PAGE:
The “melody” of volcanic eruptions

Hidden in the chaos of the first moments of a volcanic eruption is an ephemeral ring of smoke and ash that can provide scientists with important clues as to how dangerous an eruption can be. A new study “captures” these volcanic toroidal vortices and their sound on high-speed video, suggesting a new way to monitor eruptions using sound alone.

Volcanic vortex rings are ringed vortices that form around the top of an eruptive cloud during the first few seconds of the event, like eddies that form behind an oar pushed into the water. The size, velocity and characteristics of these vortices reflect factors that are useful in assessing how dangerous the eruption is, such as its intensity or the depth of the eruptive vent from which it began. However – INGV explains in a note – the rings are only appreciable for short periods and can be difficult to measure in small eruptions. Larger eruptions may instead form more visible eddies, but scientists aren’t always able to get close enough to make the necessary observations. Also, if the eruption occurs at night or with the volcanic building enveloped in ash or clouds, the rings may not be visible.

A new study conducted by a team of volcanologists and physicists specializing in fluid dynamics, entitled “Volcanic Vortex Rings: Axial Dynamics, Acoustic Features, and their Link to Vent Diameter and Supersonic Jet Flow”, has made it possible to combine high-speed video with recordings audio focused on the first seconds of the Stromboli eruptions to ‘listen’ to the volcanic vortex rings.

The study, unique in its audiovisual approach and the first to isolate the sound of the rings, was published in the journal ‘AGU Geophysical Research Letters’, which publishes high-impact, short-format studies with immediate implications spanning all the sciences of Earth and Space. “There is a distinctive sound produced by the volcanic vortex, which is a low, steady sound. The beauty of vortex rings is that they are stable, which means that they emit a constant sound that propagates over time ”, explains Jacopo Taddeucci, volcanologist at the National Institute of Geophysics and Volcanology (INGV) and first author of the study.

With this new knowledge of how a volcano’s ‘melody’ is related to its eruption, volcanologists can expand our knowledge of different volcanic processes and sounds to improve monitoring in cases where visual or other techniques are not usable. “Even if we do not see the eruption because, for example, the sky is cloudy or we do not have a fixed camera on the volcano, with this new technique we are able to know what is happening by analyzing only the sound,” continues Taddeucci. “My hope is that, by knowing better the sound of eruptions, we will soon be able to monitor changes in an ongoing eruption only through noise. This is one of the future objectives of our research ».

To detect the sound of volcanic vortexes, Taddeucci and his collaborators installed high-speed cameras and professional microphones several hundred meters from the eruptive vents of Stromboli. They also used a drone to film the volcano while it was emitting eruptive jets, namely columns of hot gas, ash and smoke, which on the Aeolian volcano reach 100-300 meters in height. This allowed the team of researchers to measure parameters such as the size of the eruptive vent.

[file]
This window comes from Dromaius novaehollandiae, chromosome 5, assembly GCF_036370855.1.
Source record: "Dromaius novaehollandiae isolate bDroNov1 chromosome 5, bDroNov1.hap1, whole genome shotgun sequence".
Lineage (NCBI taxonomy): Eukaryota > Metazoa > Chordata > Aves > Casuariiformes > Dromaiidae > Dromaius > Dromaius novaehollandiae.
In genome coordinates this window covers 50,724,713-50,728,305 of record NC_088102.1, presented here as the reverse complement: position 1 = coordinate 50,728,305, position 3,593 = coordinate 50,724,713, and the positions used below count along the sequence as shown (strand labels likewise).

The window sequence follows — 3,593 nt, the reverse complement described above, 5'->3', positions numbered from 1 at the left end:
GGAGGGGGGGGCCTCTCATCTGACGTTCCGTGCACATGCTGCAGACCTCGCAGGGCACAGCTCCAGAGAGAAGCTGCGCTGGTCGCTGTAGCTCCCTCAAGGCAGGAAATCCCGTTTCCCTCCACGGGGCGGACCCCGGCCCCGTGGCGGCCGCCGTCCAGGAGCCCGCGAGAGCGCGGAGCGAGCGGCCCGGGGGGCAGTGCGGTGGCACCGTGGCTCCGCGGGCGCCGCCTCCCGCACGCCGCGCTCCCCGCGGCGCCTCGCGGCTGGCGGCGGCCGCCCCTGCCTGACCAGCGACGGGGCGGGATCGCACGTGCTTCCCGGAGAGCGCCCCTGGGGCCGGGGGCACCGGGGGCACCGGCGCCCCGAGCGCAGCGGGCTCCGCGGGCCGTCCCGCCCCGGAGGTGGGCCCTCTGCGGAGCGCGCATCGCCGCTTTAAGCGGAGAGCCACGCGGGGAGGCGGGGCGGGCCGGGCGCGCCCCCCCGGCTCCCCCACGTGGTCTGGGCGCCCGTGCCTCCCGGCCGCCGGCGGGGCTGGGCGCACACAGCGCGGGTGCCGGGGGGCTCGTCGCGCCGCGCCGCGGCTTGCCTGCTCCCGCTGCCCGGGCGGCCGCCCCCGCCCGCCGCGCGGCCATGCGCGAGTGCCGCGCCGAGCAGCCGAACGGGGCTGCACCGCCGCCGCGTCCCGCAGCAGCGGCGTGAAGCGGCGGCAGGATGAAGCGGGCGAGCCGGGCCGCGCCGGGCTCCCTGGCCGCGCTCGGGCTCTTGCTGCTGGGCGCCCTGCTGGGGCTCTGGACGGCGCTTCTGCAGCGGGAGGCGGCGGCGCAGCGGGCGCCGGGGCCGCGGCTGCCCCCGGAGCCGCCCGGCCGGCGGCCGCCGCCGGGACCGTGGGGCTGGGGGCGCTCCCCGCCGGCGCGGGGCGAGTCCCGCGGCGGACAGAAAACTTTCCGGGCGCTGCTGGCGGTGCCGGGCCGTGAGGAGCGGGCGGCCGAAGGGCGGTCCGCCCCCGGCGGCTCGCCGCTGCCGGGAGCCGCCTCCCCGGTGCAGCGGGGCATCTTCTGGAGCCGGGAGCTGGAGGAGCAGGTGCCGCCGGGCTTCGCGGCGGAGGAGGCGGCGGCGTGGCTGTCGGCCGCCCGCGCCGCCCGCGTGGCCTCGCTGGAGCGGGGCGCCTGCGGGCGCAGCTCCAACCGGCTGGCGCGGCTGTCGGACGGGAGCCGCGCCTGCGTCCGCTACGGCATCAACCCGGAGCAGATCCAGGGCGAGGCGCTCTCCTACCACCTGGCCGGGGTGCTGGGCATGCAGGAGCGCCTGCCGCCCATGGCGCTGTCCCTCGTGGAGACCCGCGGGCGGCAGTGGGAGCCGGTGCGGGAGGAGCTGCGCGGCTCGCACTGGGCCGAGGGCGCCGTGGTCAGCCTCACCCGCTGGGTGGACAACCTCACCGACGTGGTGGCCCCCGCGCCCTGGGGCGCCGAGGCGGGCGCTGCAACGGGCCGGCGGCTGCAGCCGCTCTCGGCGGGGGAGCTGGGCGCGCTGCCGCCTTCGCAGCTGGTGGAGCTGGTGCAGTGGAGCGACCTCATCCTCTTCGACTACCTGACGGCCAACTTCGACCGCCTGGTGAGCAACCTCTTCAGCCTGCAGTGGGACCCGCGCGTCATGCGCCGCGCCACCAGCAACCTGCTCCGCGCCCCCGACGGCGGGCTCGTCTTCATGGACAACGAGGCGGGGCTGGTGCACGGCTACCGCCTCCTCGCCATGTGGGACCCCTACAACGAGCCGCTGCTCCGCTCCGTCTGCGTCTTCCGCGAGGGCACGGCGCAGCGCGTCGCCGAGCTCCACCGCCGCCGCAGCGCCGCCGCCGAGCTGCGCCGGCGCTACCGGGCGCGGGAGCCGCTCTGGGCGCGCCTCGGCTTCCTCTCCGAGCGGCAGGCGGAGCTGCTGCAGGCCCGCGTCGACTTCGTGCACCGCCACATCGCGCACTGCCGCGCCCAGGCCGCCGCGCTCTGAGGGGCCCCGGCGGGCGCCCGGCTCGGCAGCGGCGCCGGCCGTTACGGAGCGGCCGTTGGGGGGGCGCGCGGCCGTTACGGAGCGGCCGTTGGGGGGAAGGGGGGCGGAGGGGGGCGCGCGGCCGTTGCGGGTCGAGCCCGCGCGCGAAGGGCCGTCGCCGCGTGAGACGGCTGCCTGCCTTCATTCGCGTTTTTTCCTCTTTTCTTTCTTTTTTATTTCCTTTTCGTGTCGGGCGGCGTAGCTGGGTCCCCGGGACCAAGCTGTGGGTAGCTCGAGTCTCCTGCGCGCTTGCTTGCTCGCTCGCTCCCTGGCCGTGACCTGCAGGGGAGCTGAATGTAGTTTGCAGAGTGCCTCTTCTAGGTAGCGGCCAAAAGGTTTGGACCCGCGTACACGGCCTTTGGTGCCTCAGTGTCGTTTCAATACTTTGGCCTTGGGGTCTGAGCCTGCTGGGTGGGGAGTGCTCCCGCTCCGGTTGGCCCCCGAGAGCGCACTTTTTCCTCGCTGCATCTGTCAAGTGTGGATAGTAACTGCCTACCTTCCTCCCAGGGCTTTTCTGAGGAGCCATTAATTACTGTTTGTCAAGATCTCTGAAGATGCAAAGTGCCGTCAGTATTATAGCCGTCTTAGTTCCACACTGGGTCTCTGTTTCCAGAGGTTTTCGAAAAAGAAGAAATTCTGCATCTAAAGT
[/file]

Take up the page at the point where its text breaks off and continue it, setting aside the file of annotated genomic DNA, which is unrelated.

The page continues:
Although the scientists could not see the rings they were trying to capture with the naked eye, they appeared by analyzing the videos at high speed. After measuring the size and speed of the rings and precisely synchronizing the video with the audio, the researchers were able to isolate the steady low rumble emanating from the eddies.

Since the vortex sounds were distinctive and constant, the team was able to correlate their frequency with other characteristics. In particular, a clear link was highlighted between the movement of the vortex, its sound and the size of the eruptive vent. Other changes in a volcano’s “melody”, including its eruptive jet, may be related to the internal structure of the mouth.

“Vortex rings are quite sensitive to the parameters with which they are generated,” explains Juan José Pena Fernández, fluid mechanics researcher and co-author of the study. “If we record the acoustics generated by a vortex ring we can know quite precisely the conditions that created it. If, therefore, there were a change in the behavior of the volcano we might be able to detect it ». The combination of audio with high-speed images “makes perfect sense,” says Amanda Clarke, a volcanologist at the University of Arizona who was not involved in the study. “I thought he was very creative and intelligent. It’s not easy to do these kinds of field measurements at the same time, ”continues Clark. “In the case of explosive eruptions, the volcanic eddies can really ‘speak’ about the conditions of the source, therefore of the volcano itself. However, it is not easy to extrapolate this information from measurements that are not easily observable ».

Source: RSS Innovazione by

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